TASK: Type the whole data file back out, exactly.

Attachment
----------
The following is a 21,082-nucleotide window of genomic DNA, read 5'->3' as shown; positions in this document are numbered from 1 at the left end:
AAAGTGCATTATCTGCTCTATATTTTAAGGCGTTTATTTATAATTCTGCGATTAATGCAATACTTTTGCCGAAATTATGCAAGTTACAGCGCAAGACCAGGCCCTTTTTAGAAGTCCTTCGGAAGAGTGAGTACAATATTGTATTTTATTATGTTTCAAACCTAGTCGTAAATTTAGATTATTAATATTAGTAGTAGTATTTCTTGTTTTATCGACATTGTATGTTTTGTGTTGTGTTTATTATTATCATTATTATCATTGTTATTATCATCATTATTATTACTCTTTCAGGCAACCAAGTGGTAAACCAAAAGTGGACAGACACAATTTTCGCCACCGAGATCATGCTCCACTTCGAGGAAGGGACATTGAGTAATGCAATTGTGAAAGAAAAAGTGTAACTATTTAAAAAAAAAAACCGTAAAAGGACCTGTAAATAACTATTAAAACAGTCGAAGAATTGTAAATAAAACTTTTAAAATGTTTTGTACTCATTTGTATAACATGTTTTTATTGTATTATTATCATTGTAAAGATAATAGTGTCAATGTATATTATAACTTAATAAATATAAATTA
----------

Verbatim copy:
The following is a 21,082-nucleotide window of genomic DNA, read 5'->3' as shown; positions in this document are numbered from 1 at the left end:
AAAGTGCATTATCTGCTCTATATTTTAAGGCGTTTATTTATAATTCTGCGATTAATGCAATACTTTTGCCGAAATTATGCAAGTTACAGCGCAAGACCAGGCCCTTTTTAGAAGTCCTTCGGAAGAGTGAGTACAATATTGTATTTTATTATGTTTCAAACCTAGTCGTAAATTTAGATTATTAATATTAGTAGTAGTATTTCTTGTTTTATCGACATTGTATGTTTTGTGTTGTGTTTATTATTATCATTATTATCATTGTTATTATCATCATTATTATTACTCTTTCAGGCAACCAAGTGGTAAACCAAAAGTGGACAGACACAATTTTCGCCACCGAGATCATGCTCCACTTCGAGGAAGGGACATTGAGTAATGCAATTGTGAAAGAAAAAGTGTAACTATTTAAAAAAAAAAACCGTAAAAGGACCTGTAAATAACTATTAAAACAGTCGAAGAATTGTAAATAAAACTTTTAAAATGTTTTGTACTCATTTGTATAACATGTTTTTATTGTATTATTATCATTGTAAAGATAATAGTGTCAATGTATATTATAACTTAATAAATATAAATTA